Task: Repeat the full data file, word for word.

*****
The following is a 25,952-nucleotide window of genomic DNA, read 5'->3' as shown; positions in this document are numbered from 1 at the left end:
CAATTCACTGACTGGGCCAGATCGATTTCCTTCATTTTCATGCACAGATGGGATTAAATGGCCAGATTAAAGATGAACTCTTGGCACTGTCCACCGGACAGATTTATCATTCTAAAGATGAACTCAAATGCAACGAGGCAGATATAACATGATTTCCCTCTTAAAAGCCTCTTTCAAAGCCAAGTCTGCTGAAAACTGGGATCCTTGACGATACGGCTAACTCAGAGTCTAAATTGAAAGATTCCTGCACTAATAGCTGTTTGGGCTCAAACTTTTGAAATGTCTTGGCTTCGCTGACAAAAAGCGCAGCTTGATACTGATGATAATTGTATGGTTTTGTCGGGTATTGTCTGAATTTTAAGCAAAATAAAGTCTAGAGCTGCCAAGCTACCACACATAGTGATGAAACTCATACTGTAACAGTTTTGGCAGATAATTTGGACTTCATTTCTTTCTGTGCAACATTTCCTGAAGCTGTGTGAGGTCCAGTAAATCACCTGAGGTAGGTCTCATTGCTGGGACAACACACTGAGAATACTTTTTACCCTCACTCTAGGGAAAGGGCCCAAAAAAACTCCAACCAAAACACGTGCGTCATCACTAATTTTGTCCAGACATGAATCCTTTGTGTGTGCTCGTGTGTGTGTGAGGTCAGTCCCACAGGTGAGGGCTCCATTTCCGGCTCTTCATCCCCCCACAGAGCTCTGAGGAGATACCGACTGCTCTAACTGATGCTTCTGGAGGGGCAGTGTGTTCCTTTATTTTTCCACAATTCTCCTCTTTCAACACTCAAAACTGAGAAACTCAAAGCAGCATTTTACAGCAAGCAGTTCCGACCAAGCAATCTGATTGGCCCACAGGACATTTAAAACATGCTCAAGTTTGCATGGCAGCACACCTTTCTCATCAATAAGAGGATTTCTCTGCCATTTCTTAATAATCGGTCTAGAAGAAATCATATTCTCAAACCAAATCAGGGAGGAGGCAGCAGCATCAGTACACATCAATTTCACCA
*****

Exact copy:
The following is a 25,952-nucleotide window of genomic DNA, read 5'->3' as shown; positions in this document are numbered from 1 at the left end:
CAATTCACTGACTGGGCCAGATCGATTTCCTTCATTTTCATGCACAGATGGGATTAAATGGCCAGATTAAAGATGAACTCTTGGCACTGTCCACCGGACAGATTTATCATTCTAAAGATGAACTCAAATGCAACGAGGCAGATATAACATGATTTCCCTCTTAAAAGCCTCTTTCAAAGCCAAGTCTGCTGAAAACTGGGATCCTTGACGATACGGCTAACTCAGAGTCTAAATTGAAAGATTCCTGCACTAATAGCTGTTTGGGCTCAAACTTTTGAAATGTCTTGGCTTCGCTGACAAAAAGCGCAGCTTGATACTGATGATAATTGTATGGTTTTGTCGGGTATTGTCTGAATTTTAAGCAAAATAAAGTCTAGAGCTGCCAAGCTACCACACATAGTGATGAAACTCATACTGTAACAGTTTTGGCAGATAATTTGGACTTCATTTCTTTCTGTGCAACATTTCCTGAAGCTGTGTGAGGTCCAGTAAATCACCTGAGGTAGGTCTCATTGCTGGGACAACACACTGAGAATACTTTTTACCCTCACTCTAGGGAAAGGGCCCAAAAAAACTCCAACCAAAACACGTGCGTCATCACTAATTTTGTCCAGACATGAATCCTTTGTGTGTGCTCGTGTGTGTGTGAGGTCAGTCCCACAGGTGAGGGCTCCATTTCCGGCTCTTCATCCCCCCACAGAGCTCTGAGGAGATACCGACTGCTCTAACTGATGCTTCTGGAGGGGCAGTGTGTTCCTTTATTTTTCCACAATTCTCCTCTTTCAACACTCAAAACTGAGAAACTCAAAGCAGCATTTTACAGCAAGCAGTTCCGACCAAGCAATCTGATTGGCCCACAGGACATTTAAAACATGCTCAAGTTTGCATGGCAGCACACCTTTCTCATCAATAAGAGGATTTCTCTGCCATTTCTTAATAATCGGTCTAGAAGAAATCATATTCTCAAACCAAATCAGGGAGGAGGCAGCAGCATCAGTACACATCAATTTCACCA